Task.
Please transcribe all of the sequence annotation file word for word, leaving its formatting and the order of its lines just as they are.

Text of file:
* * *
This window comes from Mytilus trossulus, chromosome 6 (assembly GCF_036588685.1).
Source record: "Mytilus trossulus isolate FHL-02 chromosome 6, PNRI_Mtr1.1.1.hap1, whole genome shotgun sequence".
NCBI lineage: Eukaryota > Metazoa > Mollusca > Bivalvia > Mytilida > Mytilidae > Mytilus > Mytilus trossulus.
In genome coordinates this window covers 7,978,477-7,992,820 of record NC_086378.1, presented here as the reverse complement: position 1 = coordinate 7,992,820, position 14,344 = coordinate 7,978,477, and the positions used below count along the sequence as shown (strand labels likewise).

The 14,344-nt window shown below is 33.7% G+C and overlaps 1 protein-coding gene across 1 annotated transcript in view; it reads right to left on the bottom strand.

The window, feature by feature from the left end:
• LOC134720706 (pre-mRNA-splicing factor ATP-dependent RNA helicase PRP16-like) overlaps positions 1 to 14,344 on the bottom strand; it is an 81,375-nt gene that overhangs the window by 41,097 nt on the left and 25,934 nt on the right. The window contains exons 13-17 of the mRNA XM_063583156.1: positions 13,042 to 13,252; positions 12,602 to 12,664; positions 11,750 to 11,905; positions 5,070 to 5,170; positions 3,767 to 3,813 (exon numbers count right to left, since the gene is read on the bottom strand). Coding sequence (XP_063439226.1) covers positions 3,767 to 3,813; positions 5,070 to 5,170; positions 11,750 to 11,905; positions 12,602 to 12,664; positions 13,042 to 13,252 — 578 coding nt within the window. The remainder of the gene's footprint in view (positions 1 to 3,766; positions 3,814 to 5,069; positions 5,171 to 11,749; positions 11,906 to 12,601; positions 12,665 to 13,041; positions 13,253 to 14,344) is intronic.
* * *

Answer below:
This window comes from Mytilus trossulus, chromosome 6 (assembly GCF_036588685.1).
Source record: "Mytilus trossulus isolate FHL-02 chromosome 6, PNRI_Mtr1.1.1.hap1, whole genome shotgun sequence".
NCBI lineage: Eukaryota > Metazoa > Mollusca > Bivalvia > Mytilida > Mytilidae > Mytilus > Mytilus trossulus.
In genome coordinates this window covers 7,978,477-7,992,820 of record NC_086378.1, presented here as the reverse complement: position 1 = coordinate 7,992,820, position 14,344 = coordinate 7,978,477, and the positions used below count along the sequence as shown (strand labels likewise).

The 14,344-nt window shown below is 33.7% G+C and overlaps 1 protein-coding gene across 1 annotated transcript in view; it reads right to left on the bottom strand.

The window, feature by feature from the left end:
• LOC134720706 (pre-mRNA-splicing factor ATP-dependent RNA helicase PRP16-like) overlaps positions 1 to 14,344 on the bottom strand; it is an 81,375-nt gene that overhangs the window by 41,097 nt on the left and 25,934 nt on the right. The window contains exons 13-17 of the mRNA XM_063583156.1: positions 13,042 to 13,252; positions 12,602 to 12,664; positions 11,750 to 11,905; positions 5,070 to 5,170; positions 3,767 to 3,813 (exon numbers count right to left, since the gene is read on the bottom strand). Coding sequence (XP_063439226.1) covers positions 3,767 to 3,813; positions 5,070 to 5,170; positions 11,750 to 11,905; positions 12,602 to 12,664; positions 13,042 to 13,252 — 578 coding nt within the window. The remainder of the gene's footprint in view (positions 1 to 3,766; positions 3,814 to 5,069; positions 5,171 to 11,749; positions 11,906 to 12,601; positions 12,665 to 13,041; positions 13,253 to 14,344) is intronic.